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Comments about ‘Dinnertime Talk: Credit hours vs. competency debate continues’

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Published: Wednesday, Nov. 14 2012 2:59 p.m. MST

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iscorefilm
Salt Lake City, UT

Yes. So is making me take classes that have no benefit for my career or any of the skills I'm good at. I appreciate biology and mathematics but I have no need for them. I can work with music, computers, and a vast amount of other skills that I could easily develop further if necessary.

But forcing me to follow a flawed system, pay for it, and spend years of time on it- is wrong.

SillyRabbit
Layton, 00

"Is the traditional collegiate credit hour system broken?"

-If desired end result is rote knowledge, no. If the desired end result is practical knowledge, maybe. If the desired end result is the stats that the 12-hour exam listed in the graphics measured, yes.

“A college degree should signify a transformational process that results in a learned person, but that doesn't always happen. Why?”

-If that was what the exam was measuring, what were some of the transformational-ness measuring questions? Was the exam administered previous to college entrance? Between what two points are you trying to measure in order to signify “transformational”?

“What are possible solutions, alternatives?”

-Formulate better measurements. If the college process is supposed to transform you into a thinking/working level human, not simply a “college graduate [who] could not perform basic tasks such as comparing opposing newspaper editorials or comparing the cost per ounce of different foods”, then find the baseline first.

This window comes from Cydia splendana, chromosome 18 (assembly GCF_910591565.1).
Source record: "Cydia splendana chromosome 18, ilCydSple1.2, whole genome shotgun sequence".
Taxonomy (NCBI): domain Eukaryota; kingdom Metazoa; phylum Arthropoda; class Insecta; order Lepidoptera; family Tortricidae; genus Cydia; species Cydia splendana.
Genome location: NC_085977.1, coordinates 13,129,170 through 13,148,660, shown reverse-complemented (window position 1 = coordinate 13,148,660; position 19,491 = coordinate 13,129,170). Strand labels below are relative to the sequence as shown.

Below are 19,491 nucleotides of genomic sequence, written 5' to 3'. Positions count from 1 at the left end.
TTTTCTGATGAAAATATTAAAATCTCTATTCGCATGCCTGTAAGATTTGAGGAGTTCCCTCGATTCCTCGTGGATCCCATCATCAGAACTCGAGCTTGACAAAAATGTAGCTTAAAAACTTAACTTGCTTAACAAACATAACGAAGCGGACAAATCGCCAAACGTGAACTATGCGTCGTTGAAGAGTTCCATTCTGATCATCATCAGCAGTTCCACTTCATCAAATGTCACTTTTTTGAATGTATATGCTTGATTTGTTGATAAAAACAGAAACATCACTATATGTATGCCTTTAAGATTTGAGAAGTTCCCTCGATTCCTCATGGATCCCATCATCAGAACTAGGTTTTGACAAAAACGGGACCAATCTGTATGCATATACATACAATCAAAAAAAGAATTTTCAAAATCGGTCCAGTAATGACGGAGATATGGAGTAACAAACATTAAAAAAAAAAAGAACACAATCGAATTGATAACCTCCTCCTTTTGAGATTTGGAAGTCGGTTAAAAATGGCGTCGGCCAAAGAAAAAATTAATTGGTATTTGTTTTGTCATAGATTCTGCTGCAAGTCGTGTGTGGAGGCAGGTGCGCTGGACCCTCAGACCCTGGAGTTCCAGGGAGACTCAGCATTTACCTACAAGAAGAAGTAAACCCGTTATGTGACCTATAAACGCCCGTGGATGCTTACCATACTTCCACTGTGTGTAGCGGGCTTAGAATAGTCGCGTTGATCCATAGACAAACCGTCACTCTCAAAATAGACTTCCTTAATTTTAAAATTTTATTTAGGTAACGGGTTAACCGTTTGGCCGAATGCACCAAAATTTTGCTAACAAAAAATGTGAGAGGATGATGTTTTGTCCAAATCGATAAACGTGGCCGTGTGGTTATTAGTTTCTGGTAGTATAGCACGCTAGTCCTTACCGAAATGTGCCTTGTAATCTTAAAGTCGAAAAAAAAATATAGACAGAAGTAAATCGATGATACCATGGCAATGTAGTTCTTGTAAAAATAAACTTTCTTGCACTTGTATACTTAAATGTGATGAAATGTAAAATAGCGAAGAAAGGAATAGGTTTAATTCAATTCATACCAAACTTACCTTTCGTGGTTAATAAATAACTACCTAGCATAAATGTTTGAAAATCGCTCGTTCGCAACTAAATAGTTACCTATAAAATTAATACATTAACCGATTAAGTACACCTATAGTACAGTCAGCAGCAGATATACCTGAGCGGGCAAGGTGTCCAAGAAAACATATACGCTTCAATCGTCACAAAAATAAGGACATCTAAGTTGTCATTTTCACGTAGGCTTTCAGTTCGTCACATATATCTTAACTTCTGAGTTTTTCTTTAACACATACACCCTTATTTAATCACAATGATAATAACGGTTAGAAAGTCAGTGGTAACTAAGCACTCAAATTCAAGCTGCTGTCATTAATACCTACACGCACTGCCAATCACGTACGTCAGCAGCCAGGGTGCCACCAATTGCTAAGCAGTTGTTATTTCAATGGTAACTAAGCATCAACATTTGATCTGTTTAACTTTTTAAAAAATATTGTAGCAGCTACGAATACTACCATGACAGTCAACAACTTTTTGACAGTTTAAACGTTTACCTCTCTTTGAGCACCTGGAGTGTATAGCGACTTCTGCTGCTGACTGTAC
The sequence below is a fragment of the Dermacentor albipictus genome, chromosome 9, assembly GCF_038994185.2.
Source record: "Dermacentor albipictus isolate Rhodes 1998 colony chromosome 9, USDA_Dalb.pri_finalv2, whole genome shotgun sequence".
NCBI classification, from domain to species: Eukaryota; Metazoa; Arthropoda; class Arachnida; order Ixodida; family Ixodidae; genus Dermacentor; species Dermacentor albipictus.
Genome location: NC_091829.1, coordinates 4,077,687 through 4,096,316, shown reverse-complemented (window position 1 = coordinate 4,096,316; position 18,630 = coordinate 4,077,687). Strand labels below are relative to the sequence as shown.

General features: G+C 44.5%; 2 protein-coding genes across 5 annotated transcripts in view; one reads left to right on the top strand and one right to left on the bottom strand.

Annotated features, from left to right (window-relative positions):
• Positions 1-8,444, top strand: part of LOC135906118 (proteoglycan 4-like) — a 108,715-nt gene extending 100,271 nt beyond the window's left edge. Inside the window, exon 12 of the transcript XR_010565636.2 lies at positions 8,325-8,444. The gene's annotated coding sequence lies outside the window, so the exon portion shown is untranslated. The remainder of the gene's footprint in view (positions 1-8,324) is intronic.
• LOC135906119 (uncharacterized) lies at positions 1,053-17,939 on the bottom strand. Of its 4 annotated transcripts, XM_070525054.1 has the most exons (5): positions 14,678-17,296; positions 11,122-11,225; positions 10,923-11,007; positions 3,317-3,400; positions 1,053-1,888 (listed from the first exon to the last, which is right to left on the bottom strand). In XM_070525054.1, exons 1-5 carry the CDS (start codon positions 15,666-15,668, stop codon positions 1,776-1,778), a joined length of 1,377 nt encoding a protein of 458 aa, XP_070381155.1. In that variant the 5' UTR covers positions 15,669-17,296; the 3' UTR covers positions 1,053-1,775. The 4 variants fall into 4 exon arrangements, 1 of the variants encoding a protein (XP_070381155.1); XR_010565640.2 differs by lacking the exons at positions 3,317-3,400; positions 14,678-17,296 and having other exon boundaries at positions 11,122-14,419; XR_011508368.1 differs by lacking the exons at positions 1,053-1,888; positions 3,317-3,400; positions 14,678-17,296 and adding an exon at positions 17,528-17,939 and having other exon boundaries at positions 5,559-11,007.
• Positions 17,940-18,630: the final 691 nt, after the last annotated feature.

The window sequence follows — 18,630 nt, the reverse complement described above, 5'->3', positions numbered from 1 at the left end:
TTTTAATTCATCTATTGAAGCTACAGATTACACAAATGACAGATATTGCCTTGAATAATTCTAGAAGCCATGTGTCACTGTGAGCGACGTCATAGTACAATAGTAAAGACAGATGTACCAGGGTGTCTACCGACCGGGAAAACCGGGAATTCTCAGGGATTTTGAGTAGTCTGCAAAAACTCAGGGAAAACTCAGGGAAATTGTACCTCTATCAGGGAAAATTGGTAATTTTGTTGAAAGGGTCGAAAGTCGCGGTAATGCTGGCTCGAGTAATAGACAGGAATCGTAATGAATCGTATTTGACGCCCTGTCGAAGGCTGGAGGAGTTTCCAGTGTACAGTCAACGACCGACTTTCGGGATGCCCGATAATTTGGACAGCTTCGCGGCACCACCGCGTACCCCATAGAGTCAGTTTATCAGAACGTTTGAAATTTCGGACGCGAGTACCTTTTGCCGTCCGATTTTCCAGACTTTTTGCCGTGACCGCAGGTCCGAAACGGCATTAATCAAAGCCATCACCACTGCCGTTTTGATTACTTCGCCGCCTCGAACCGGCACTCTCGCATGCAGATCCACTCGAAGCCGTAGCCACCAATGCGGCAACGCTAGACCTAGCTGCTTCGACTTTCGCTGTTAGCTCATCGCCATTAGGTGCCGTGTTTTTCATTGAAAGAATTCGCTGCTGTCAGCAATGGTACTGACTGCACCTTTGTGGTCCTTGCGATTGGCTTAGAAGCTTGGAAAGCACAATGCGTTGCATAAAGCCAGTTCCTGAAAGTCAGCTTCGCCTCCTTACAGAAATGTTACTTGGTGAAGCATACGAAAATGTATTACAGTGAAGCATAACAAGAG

Need more data!

junkgeek
Agua Dulce, TX

I as an employer have no need for employees that don't like to expand their horizons or unnecessary things. In 20 years, I've found three people that succeeded without a college degree, and two of them were military.

Midwest Mom
Soldiers Grove, WI

The Deseret News should be paid for promoting all this anti-education "stink" tank propaganda.

An education is only the beginning. That's why doctors work as residents before they are allowed to practice on their own.

But education costs money and there is money to be made by mining public education funds for private profit.

A friend of mine recently graduated from a for-profit university. Only problem is that the university is headquartered in a neighboring state and the school's program, although locally situated, is not accredited in our state. Solution? She can move to the neighboring state, take the licensing examination, work there and then, move back. Meanwhile, her tuition costs were way above our excellent public universities and technical colleges.

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